This is the headache we’ve been waiting for.
Last week, state transportation officials outlined the traffic restrictions that will be put in place, beginning Monday, to enable construction of the new Interstate-74 Mississippi River bridge and related corridor expansion.
To date, we’ve watched with a bit of awe as this concrete and steel creature has sprung from the river and earth. The scores of drill shafts, the stylish support piers – and, more recently – the tantalizing beginnings of the twin-basket handle arches that will be the architectural sizzle in what is expected to be a modern, widened span that will immeasurably improve travel in the Quad-Cities.
This has all been done, relatively speaking, with little hassle to motorists.
That’s about to end.
Beginning Monday, weather permitting, the builders of the new I-74 span will put in place major restrictions on people who are traveling this busy corridor.
Local Iowa-bound travelers will have to use the River Drive on-ramp in downtown Moline in order to get across the I-74 bridge. Meanwhile, drivers going to downtown Moline won’t be able to use I-74 north of Avenue of the Cities. Instead, they'll be routed off the interstate and onto 19th Street, which runs roughly parallel to I-74.
Traffic that does cross the Iowa-bound span will have to exit at Grant Street/U.S. 67 and then wind its way up Kimberly Road to Middle Road in order to access westbound I-74. If all goes according to plan, at the end of May, drivers in downtown Bettendorf will be able to get back onto I-74 westbound using the newly completed on-ramp there.
The DOTs say they believe they'll be able to shift the local traffic on 19th Street to the new lanes of Iowa-bound I-74 by the end of the year. However, the requirement that Iowa-bound drivers exit at Grant Street off the I-74 bridge will continue into the first half of next year, until the new Iowa-bound span is completed.
To reduce congestion, traffic from outside the Quad-Cities will be rerouted to I-80 and I-280.
These detours mean a lot of traffic will be taken off the interstate and funneled onto local roads – on both sides of the river. On 19th Street alone, planners expect an additional 20,000 vehicles per day, far more than usual.
As we say, this should be no surprise. This has been part of the planning for years.
Still, we don't look forward to it. And we know Moline Mayor Stephanie Acri has been pitching an alternate plan. She worries planners have not adequately accounted for the train traffic that goes through downtown Moline.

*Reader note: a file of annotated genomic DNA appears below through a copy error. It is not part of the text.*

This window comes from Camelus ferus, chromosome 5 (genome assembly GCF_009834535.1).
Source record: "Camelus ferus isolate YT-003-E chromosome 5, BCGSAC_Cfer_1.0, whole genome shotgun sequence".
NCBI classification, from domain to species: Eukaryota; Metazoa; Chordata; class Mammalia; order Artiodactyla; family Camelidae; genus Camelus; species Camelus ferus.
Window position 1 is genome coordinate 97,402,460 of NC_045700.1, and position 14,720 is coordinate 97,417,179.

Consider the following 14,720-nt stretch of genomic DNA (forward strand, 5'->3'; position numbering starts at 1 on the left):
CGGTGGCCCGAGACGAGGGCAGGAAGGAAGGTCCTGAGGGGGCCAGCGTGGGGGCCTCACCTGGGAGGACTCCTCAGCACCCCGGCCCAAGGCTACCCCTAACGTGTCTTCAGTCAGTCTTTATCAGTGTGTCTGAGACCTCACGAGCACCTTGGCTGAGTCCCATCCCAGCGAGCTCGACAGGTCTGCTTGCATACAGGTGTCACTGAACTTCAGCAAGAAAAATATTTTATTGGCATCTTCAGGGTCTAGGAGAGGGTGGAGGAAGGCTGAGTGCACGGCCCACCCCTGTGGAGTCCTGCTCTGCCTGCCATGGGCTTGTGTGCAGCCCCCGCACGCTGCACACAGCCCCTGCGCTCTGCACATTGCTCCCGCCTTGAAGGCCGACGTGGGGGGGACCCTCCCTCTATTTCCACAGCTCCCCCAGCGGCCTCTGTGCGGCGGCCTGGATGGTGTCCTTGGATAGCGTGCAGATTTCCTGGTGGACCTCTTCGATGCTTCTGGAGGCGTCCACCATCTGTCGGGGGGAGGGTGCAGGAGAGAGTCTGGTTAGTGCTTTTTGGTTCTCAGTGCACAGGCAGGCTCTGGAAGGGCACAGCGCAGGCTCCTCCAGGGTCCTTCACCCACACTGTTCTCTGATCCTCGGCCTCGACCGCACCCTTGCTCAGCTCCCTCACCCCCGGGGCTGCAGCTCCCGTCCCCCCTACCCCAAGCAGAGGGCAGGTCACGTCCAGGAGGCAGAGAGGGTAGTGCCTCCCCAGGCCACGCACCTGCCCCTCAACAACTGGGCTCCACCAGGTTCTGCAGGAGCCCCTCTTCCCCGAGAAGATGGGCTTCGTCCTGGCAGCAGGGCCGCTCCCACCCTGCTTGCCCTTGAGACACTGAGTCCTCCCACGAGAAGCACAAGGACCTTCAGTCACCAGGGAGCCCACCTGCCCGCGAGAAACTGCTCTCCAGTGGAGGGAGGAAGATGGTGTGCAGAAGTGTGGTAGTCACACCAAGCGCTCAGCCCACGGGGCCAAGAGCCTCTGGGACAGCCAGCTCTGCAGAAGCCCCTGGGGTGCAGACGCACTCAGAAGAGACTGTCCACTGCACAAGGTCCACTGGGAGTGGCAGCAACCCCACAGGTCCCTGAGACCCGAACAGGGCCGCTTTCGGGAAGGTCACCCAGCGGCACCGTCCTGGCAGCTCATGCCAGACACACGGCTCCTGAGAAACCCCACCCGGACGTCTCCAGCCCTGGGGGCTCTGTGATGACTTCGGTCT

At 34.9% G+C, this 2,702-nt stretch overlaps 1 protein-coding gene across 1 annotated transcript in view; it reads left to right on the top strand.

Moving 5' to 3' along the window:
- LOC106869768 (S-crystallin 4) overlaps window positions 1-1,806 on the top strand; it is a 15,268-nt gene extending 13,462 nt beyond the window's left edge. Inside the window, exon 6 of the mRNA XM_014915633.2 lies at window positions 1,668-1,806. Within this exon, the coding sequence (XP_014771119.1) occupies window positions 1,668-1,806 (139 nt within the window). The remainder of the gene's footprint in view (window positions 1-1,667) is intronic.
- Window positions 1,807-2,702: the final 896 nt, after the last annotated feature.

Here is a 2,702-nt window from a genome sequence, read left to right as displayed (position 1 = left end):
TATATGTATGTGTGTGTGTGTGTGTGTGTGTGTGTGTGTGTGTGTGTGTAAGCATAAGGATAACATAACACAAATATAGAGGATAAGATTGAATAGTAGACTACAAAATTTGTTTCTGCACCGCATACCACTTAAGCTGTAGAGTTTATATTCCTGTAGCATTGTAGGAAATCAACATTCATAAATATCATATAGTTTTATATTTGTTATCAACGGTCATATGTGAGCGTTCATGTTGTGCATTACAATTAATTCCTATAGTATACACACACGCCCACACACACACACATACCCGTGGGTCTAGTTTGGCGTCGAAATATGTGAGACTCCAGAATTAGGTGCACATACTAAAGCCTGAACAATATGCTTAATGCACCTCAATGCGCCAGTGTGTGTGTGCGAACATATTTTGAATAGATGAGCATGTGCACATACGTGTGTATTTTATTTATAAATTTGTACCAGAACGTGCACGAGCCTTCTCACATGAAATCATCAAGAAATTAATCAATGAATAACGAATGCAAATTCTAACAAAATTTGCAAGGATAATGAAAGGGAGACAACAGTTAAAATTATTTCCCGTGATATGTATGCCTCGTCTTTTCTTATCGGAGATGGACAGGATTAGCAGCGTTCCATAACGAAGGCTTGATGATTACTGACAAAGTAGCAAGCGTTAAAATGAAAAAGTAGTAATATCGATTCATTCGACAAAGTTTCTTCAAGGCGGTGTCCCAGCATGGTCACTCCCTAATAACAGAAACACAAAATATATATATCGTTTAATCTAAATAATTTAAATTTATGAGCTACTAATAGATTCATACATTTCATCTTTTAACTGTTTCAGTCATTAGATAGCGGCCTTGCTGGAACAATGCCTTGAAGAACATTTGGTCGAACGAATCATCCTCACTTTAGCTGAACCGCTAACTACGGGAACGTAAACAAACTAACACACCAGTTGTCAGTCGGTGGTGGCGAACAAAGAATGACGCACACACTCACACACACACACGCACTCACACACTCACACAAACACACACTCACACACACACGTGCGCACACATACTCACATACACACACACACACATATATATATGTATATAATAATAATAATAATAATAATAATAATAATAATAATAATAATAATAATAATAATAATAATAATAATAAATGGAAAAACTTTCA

We don't know what to expect, either. But we're going to find out.
Somebody suggested to us this will be much like a kitchen remodel. It's a hassle to rearrange your life – cooking on a hot plate and doing dishes in a bathroom sink – but when all is said and done, the finished kitchen looks better and is more functional than before.
Same thing with the new I-74 bridge.
We understand that point of view. How many years have we lived with the claustrophobia of crossing a span with no shoulders, or trying to merge from downtown Bettendorf onto the bridge, necks craned, looking for an opening as speeding traffic whizzes by?
Sometimes that traffic moves over; sometimes it doesn't.
Someday, that will be a memory, and so will the traffic detours we're about to endure.
As we embark on this journey together, we should all be patient. We may be sitting in traffic together for longer than usual. But, as travelers, we also ask the people who are planning and constructing these improvements to listen during these long months – listen to the people who are having to deal with these detours.
There may be things the corridor planners didn't think of, or conditions (dare we say flooding?) that may upend their best-laid plans.
Please be flexible. We'll try to do the same.
So far, we are impressed with the idea that officials are planning for manual controls at some lighted intersections in order to deal with the problem spots.
There may be other audibles that must be called to deal with unforeseen circumstances.
This will not be easy. Let us all hope we can all handle it with patience and good humor and look forward to the day when the remodel of our busiest cross-border corridor is finished, making our everyday commute easier and safer.